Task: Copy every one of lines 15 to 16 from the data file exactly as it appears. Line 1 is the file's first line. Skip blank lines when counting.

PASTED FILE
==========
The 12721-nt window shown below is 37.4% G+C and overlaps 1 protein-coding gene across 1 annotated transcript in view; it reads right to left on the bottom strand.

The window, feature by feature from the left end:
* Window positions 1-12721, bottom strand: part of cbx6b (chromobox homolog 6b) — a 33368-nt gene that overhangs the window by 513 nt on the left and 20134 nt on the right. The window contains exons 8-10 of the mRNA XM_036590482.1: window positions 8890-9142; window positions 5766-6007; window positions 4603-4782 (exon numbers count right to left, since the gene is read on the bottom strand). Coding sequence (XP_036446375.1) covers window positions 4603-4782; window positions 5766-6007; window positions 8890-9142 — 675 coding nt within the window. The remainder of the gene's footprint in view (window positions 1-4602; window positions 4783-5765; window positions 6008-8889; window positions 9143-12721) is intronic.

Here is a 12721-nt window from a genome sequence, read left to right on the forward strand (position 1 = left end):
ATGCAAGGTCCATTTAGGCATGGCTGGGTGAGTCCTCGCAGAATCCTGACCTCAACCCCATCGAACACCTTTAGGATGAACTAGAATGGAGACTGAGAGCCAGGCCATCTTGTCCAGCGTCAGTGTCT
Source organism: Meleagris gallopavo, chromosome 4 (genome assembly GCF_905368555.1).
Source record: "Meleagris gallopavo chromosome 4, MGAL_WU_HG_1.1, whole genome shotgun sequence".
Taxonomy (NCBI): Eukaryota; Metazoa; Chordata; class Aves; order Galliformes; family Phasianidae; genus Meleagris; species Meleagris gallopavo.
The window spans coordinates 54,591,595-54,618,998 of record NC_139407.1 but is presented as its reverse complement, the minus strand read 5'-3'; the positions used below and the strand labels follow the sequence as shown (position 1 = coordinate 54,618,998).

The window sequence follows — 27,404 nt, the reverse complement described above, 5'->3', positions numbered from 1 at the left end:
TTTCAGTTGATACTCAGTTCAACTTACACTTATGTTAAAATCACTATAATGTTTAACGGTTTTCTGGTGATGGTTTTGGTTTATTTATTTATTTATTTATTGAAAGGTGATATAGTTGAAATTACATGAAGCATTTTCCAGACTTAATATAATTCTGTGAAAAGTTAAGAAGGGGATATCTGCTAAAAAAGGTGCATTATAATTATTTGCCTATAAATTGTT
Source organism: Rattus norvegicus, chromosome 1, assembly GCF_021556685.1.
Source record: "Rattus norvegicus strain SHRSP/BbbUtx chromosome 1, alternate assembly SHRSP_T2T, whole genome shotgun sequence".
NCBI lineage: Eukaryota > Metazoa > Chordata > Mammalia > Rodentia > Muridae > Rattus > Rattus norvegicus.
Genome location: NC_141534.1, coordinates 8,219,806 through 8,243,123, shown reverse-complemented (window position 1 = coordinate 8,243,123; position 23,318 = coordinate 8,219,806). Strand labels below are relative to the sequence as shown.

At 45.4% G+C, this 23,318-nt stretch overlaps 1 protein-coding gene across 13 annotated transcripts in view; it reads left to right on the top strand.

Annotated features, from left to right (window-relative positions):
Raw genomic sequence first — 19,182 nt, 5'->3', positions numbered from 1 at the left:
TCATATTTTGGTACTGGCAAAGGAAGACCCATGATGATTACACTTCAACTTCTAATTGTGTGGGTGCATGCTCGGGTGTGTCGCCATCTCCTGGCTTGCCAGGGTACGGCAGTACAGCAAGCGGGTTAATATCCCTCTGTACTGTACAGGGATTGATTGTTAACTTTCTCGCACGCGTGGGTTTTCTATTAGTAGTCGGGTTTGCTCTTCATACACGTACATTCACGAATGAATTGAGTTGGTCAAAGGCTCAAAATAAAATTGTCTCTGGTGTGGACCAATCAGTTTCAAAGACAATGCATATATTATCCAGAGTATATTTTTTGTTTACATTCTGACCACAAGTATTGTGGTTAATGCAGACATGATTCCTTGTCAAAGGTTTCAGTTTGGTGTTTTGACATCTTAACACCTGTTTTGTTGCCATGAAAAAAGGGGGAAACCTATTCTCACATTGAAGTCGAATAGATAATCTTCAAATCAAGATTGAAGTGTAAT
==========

Genome location: NC_141534.1, coordinates 8,219,806 through 8,243,123, shown reverse-complemented (window position 1 = coordinate 8,243,123; position 23,318 = coordinate 8,219,806). Strand labels below are relative to the sequence as shown.

At 45.4% G+C, this 23,318-nt stretch overlaps 1 protein-coding gene across 13 annotated transcripts in view; it reads left to right on the top strand.